As the U.S. presidential election campaign moves into full bore, what role will foreign policy play in the national debate and the presidential election? Does foreign policy matter to voters? How does the election affect the conduct of foreign policy?
Here to shed light on the presidential election and U.S. foreign policy are three prominent commentators, with moderator Coit Blacker.
Michael H. Armacost is the Shorenstein Distinguished Fellow at FSI’s Walter H. Shorenstein Asia-Pacific Research Center, a position he has held since 2002. He is the former president of the Brookings Institution, the nation's oldest think tank. During a 24-year government career, he served, among other positions, as under secretary of state for political affairs and U.S. ambassador to Japan and the Philippines.
David W. Brady is deputy director and Davies Family Senior Fellow at the Hoover Institution, the Bowen and Janice Arthur McCoy Professor of Political Science and Leadership Values in Stanford's Graduate School of Business, and a professor of political science in the School of Humanities and Sciences. He is a senior fellow at the Freeman Spogli Institute and the Stanford Institute for Economic Policy Research. He is a specialist on U.S. national elections.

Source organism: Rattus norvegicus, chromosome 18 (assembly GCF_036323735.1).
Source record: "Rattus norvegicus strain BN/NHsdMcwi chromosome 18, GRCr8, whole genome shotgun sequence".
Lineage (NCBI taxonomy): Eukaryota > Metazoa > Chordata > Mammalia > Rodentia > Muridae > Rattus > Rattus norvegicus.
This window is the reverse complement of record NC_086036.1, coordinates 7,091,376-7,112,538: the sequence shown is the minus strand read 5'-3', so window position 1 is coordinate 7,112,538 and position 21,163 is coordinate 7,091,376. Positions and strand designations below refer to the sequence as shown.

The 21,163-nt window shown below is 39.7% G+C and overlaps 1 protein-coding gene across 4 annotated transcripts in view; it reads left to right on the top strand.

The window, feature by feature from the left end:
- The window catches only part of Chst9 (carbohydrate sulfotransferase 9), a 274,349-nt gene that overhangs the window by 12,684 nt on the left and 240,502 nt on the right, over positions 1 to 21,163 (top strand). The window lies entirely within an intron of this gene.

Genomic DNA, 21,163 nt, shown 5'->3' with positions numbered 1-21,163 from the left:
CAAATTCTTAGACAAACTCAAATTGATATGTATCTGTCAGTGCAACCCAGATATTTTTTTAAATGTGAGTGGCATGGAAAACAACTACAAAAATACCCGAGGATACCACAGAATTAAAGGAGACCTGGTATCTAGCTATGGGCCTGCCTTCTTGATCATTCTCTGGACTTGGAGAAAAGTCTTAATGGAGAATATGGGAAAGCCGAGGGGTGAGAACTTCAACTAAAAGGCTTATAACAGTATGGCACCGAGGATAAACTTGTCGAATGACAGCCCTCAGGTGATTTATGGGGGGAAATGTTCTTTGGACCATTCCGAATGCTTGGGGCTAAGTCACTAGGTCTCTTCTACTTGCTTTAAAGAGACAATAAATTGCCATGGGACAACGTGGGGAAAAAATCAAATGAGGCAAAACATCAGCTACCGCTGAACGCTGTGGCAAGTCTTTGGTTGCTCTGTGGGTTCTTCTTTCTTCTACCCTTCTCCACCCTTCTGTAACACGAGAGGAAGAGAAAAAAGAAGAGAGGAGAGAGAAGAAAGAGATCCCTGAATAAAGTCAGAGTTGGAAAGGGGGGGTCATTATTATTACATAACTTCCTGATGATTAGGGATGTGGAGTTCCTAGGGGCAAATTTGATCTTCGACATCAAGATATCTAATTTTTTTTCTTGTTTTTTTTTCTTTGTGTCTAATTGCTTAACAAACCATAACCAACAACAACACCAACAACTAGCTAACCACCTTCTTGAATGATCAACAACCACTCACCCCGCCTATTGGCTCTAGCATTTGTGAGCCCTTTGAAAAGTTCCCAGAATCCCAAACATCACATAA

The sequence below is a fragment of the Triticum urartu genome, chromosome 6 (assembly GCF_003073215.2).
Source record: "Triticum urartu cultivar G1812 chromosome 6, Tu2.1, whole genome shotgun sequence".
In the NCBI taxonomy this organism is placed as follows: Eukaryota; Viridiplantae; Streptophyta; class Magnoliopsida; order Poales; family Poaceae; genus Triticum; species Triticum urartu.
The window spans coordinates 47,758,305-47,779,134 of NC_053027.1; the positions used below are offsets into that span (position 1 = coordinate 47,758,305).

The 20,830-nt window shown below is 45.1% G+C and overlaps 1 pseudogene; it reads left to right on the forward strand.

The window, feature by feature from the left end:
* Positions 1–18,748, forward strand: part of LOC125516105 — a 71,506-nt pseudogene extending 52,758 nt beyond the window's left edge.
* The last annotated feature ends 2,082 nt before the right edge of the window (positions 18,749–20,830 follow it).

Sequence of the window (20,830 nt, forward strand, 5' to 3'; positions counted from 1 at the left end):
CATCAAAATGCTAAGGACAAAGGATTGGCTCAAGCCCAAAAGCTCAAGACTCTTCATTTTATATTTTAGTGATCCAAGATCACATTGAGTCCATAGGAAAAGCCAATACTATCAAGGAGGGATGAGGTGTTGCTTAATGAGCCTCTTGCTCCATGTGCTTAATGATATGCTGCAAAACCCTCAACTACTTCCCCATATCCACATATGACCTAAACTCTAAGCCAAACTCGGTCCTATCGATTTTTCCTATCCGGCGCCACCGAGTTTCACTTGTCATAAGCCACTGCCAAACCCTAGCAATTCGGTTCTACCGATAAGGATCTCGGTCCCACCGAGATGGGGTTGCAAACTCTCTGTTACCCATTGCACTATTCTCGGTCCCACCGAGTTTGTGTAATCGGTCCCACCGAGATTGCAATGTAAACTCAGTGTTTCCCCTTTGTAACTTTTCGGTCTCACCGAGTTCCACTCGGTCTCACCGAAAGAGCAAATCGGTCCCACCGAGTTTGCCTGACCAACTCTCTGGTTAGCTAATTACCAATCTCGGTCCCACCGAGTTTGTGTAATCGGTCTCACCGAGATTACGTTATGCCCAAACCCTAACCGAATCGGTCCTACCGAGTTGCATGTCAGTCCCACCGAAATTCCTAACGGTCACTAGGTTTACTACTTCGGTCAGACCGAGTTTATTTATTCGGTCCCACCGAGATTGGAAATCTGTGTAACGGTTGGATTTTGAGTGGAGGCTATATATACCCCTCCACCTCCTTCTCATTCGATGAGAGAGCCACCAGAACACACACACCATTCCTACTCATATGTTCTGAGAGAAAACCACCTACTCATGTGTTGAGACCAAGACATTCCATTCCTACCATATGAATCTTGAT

David M. Kennedy is the Donald J. McLachlan Professor of History, Emeritus at Stanford and Faculty Co-Director of the Bill Lane Center for the American West. Most famously, Professor Kennedy won the 2000 Pulitzer Prize for History for his monumental book Freedom from Fear: The American People in Depression and War,1929-1945 (1999). The book also won the Francis Parkman Prize, the Ambassador's Prize, and the California Gold Medal for Literature.
Moderator: Coit D. Blacker is the director and senior fellow at the Freeman Spogli Institute for International Studies, the Olivier Nomellini Professor in International Studies in the School of Humanities and Sciences, and the Olivier Nomellini Family University Fellow in Undergraduate Education. During the first Clinton administration he served as special assistant to the president for National Security Affairs and senior director for Russian, Ukrainian, and Eurasian affairs at the National Security Council.
Admission is free and open to the public.